The Taft School was founded by Horace D. Taft in the fall of 1890 in the village of Pelham Manor, Westchester County, New York.  Mr. Taft had graduated from Yale in the class of '83 and during the three years prior to the opening of the school had been a member of the Yale Faculty.

The first year of the school there were only ten boarding scholars.  The buildings were ordinary residences, the rooms of which were made to serve as school room, class rooms, etc., as well as they might.  Altogether, it was a very small beginning and in some respects comical.  During the second and third years there were twenty boarding scholars, all that there was room for.  In the summer of 1893 the school was moved to Watertown, Connecticut, and located in an old hotel building, the Warren House.  There a new beginning was made with thirty boarding scholars and an enlarged faculty.  Everything about the school, as we look back on it now, was primitive and inefficient, but after Pelham Manor days it seemed magnificent.  A higher standard, both in scholarship and discipline was attained.  Athletic teams were organized and the various activities of school life began.  The hotel building had to be changed in many respects to meet the requirements of a school.  A new plant for heating and plumbing was installed and a gymnasium was built.  The old Fair Ground was leased for an athletic field. . . ."

Source:  "Mr. Taft's Own Account" in Wiggin, Lewis M., ed., The Taft School Biography Book, Vol. 1, p. 9 (Rutland, VT:  The Tuttle Company, 1912).  

Stillman Witt Eells

Mr. Eells holds the proud distinction of being the oldest living graduate.  He has been followed by several cousins, among them William and James Symington and a nephew, Samuel Eells.  He is the only remaining member of the first class to be graduated from Pelham Manor, the other member of the class, Daniel O'Neill of Pittsburgh, having died during the fall of his Freshman year at Yale.  Eells was graduated from Yale in the class of 1895, having spent his summer vacations traveling in Europe, Canada and the West.  In 1895 he was married to Miss Helene Florence Watterman of Minneapolis and spent the following year in Europe.  In 1896 he became Secretary of the Chicago Drop Forge & Foundry Co. 1897 to 1903 was spent as President of the Wheeler Mfg. Co. and the Alegnum Co.  He resigned in 1903 and spent the following four years traveling in Europe, Canada and the United States.  In 1907 he made Cleveland his headquarters, having since then lived in Bermuda.  His permanent address is P. O. Box 4, Hamilton, Bermuda.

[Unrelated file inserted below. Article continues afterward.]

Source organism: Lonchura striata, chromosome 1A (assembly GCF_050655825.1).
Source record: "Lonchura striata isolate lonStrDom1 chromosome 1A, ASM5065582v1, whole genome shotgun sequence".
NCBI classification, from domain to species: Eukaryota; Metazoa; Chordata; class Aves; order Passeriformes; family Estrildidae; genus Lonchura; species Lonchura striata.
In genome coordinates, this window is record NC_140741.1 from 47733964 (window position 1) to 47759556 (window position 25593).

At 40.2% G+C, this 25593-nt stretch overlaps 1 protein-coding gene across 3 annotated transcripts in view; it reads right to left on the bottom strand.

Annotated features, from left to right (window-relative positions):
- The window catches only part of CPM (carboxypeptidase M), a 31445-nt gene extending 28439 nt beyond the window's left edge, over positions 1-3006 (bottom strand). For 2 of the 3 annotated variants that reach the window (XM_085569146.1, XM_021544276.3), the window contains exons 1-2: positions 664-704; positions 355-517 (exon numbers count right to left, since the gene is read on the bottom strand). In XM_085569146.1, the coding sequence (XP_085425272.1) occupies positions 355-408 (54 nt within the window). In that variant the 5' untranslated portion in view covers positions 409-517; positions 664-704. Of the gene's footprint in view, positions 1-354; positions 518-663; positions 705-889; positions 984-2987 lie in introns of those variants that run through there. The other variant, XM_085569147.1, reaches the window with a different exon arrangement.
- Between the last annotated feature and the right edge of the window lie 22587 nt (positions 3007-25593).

Daniel O'Neill


S. C .Alger

Alger claims that he was graduated the year the school started in Pelham Manor, but the records show it to have been in the second year of the school's history, 1892.  It is on this that he bases his claim to being the oldest alumnus of Taft School, but whether he is or not, he is certainly one of the best.  Graduated from Yale in the class of 1896 S.  He was married in 1896, and has one daughter who was born in 1900. 

Permanent address:  250 West 94th Street, New York.

William Bingham Brayton

Brayton was a member of the 1894 class at Sheff, but did not graduate.  His address is care The Standard Car Wheel Company, Cleveland, Ohio.

Edward Laurence Brownell

Brownell graduated from Sheff. in the class of 1895.  He died in 1905.

Neil Bernard Mallon

Graduated from Yale in 1896.  Died in 1909.

James Dwight Rockwell

The following is Rockwell's own account of how it has happened:  'I went to Yale and graduated, 'mirable dictu,' in 1896.  In 1900 I became associated in the chemical business with the late Edward L. Brownell, '92.  In 1905 my health broke down and I have never succeeded in recovering it, having been confined to my room for several years.  As befits one of the very Oldest Living Graduates, I have all the characteristics of extreme old age, except the whiskers, in proof of which I offer in evidence a photographic crime committed in 1902.'

Permanent address:  Yale Club, New York.

James Hart Welch, Jr.

Welch now in real estate business at Douglaston, L.I. . . ."

Source:  Wiggin, Lewis M., ed., The Taft School Biography Book, Vol. 1, pp. 37-38 (Rutland, VT:  The Tuttle Company, 1912).